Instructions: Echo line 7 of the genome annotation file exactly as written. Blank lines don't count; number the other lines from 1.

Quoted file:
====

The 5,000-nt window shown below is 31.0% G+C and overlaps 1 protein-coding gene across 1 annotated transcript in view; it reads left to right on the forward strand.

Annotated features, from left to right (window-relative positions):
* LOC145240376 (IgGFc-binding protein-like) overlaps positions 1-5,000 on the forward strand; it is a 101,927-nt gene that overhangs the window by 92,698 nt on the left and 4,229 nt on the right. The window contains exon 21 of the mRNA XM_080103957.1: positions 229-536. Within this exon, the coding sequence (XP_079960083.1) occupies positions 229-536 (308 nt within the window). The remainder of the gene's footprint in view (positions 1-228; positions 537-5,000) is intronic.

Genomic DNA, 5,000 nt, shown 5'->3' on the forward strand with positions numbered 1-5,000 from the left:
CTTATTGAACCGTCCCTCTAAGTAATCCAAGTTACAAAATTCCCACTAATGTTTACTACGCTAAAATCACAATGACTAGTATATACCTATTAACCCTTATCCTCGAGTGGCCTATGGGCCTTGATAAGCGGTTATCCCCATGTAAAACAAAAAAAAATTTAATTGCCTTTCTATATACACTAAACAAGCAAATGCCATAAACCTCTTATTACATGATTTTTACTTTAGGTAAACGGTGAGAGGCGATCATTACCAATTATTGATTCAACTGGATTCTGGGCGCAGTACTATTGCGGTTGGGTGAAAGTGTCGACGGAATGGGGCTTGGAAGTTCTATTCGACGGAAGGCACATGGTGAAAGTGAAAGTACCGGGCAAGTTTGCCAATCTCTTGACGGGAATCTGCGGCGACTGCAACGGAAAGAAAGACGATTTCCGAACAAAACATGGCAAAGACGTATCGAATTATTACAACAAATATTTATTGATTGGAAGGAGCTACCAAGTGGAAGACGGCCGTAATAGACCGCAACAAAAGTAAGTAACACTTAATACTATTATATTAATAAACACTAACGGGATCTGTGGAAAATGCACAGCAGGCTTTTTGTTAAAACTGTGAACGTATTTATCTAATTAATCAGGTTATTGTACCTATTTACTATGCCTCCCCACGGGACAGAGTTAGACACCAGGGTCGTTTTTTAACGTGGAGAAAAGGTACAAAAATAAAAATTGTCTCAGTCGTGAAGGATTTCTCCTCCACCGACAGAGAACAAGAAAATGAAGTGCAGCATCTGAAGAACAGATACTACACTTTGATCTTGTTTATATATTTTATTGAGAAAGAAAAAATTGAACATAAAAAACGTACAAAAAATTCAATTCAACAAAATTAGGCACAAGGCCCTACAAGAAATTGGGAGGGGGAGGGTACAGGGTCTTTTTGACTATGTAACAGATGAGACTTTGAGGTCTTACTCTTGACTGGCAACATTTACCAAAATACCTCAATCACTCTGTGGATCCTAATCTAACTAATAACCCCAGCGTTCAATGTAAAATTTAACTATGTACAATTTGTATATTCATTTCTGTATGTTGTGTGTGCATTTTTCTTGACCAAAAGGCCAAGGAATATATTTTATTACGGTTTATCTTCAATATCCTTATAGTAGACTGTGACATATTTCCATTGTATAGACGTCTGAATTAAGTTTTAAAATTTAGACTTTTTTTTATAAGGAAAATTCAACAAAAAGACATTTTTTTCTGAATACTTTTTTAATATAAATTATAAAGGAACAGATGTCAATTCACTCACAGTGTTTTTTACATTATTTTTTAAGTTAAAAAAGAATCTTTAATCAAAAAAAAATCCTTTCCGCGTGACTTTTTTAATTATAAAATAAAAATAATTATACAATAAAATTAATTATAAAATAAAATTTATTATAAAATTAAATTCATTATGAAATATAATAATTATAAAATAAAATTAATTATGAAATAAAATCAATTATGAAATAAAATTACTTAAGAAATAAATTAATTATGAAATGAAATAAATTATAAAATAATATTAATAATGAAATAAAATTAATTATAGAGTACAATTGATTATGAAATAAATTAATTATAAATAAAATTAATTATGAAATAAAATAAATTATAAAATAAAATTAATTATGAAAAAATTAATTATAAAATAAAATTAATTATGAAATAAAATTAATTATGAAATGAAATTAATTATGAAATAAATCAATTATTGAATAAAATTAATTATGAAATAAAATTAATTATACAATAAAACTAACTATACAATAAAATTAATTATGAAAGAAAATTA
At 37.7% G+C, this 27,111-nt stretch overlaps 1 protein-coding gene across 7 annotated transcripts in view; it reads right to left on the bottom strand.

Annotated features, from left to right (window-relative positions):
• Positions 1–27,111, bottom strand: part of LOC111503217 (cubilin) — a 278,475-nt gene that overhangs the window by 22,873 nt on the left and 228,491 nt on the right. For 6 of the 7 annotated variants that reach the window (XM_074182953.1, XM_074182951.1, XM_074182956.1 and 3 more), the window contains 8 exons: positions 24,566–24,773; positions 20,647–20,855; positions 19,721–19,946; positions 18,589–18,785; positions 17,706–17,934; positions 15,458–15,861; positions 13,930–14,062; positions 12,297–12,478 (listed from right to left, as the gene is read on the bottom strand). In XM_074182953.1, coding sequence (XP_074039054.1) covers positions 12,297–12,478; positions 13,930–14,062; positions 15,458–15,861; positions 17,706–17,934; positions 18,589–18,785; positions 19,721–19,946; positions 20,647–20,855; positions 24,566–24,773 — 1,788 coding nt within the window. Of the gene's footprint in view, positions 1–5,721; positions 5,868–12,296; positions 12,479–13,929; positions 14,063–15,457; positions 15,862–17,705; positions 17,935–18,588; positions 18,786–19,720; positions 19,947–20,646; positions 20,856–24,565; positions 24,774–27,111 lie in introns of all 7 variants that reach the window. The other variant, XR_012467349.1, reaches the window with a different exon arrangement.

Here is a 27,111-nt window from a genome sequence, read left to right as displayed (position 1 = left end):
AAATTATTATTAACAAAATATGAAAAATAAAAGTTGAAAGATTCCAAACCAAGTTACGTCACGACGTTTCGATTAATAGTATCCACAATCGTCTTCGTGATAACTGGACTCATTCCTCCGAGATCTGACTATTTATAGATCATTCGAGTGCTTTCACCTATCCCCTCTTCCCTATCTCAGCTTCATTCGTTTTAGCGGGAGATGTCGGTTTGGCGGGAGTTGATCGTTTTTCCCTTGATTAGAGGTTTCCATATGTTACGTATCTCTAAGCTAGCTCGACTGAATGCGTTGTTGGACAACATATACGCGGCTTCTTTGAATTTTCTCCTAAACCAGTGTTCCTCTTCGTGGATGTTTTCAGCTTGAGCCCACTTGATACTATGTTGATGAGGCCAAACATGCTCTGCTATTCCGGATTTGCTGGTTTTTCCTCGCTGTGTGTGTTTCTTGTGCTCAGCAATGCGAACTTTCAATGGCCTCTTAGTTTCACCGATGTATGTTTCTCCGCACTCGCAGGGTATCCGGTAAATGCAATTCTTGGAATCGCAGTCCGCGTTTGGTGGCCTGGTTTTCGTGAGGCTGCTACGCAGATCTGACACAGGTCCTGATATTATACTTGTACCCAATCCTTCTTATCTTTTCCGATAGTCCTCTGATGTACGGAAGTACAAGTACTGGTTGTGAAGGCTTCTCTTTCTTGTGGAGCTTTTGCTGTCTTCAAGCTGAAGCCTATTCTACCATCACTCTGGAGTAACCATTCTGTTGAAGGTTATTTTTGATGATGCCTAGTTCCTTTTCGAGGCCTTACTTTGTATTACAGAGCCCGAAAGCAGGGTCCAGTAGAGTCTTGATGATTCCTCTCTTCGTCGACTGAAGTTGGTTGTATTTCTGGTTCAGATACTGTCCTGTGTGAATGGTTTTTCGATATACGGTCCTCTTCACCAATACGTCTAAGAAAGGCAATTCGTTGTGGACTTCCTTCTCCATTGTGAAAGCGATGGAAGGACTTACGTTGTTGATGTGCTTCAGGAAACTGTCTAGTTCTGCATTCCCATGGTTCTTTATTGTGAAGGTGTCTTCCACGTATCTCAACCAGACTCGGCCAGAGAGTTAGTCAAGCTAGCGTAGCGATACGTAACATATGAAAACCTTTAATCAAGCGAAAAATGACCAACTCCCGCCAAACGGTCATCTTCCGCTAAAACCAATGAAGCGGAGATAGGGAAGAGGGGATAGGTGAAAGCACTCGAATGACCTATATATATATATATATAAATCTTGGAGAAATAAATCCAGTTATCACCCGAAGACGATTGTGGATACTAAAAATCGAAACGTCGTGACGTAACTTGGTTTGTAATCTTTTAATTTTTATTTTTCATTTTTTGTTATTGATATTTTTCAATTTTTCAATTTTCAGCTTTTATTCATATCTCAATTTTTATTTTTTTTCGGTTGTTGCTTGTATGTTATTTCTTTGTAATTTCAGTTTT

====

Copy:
Annotated features, from left to right (window-relative positions):